They come in different sizes, so be sure to measure your vehicle before purchasing one of these vehicles. A larger size means more space inside the unit—but it also means more weight for your car’s hitch.
You will need to keep your food supplies well stocked so you can cook outside in an outdoor kitchen or grill meals over a campfire.
A cooler with ice is necessary, as well as a portable sink to wash dishes, a portable stove for cooking and eating, and a portable table on which to put your meals. You will also need some sort of toilet for waste disposal; at most campsites, this means packing out your waste in a bag that must be secured tightly enough not to leak upon impact.
Take advantage of the beautiful views and great weather while camping in Utah this spring and summer!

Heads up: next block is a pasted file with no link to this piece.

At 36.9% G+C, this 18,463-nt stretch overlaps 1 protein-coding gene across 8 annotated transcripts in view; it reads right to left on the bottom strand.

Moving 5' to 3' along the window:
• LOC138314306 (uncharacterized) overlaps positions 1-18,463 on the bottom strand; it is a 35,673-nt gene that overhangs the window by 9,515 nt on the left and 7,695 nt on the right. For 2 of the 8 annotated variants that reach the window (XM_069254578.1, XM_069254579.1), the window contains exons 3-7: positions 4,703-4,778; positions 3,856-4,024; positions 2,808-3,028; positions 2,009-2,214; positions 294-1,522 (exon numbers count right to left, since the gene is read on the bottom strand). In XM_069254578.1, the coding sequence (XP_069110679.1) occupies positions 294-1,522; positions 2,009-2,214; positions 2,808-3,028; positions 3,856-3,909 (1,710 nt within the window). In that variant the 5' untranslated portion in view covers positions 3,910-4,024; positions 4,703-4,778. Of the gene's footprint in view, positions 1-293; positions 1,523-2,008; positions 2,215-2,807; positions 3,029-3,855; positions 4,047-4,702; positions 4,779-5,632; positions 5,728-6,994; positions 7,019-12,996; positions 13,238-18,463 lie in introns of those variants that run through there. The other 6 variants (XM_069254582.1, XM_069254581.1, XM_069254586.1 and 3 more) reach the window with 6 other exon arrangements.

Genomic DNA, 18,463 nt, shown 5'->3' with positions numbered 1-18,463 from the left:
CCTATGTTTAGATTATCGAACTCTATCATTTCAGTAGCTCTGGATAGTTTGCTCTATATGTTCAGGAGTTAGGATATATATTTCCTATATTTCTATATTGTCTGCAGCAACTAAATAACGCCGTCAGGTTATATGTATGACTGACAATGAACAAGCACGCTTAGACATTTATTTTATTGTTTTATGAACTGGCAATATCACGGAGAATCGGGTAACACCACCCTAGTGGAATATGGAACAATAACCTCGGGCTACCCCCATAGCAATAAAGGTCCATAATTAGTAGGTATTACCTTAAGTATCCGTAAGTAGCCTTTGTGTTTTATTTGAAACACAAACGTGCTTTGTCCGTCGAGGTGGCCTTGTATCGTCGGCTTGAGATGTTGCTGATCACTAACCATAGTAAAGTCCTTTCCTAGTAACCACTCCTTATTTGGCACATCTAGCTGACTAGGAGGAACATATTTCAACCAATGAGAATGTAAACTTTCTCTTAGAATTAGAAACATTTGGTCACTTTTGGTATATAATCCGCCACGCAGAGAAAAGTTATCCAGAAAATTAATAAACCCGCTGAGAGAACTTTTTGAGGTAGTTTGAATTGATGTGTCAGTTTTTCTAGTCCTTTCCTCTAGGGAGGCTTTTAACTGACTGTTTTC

There is nothing better than spending time outdoors and camping in Utah is one of the best ways to do so! Camping takes you away from the hustle and bustle of a busy city life, allowing you to enjoy nature’s beauty. Whether it’s hiking up a mountain or lounging around a campfire with friends and family, camping can be an extremely enjoyable experience that everyone should try at least once in their lifetime.
Camping also gives you the opportunity to spend quality time with your loved ones. Whether it’s just for one night or for an entire week, spending time together out under the stars can be one of the most memorable experiences of your life.
At the end of the day, Utah is a state with many adventures to offer, and there’s no better way to experience them than by exploring them on foot. So grab your shoes and start hiking!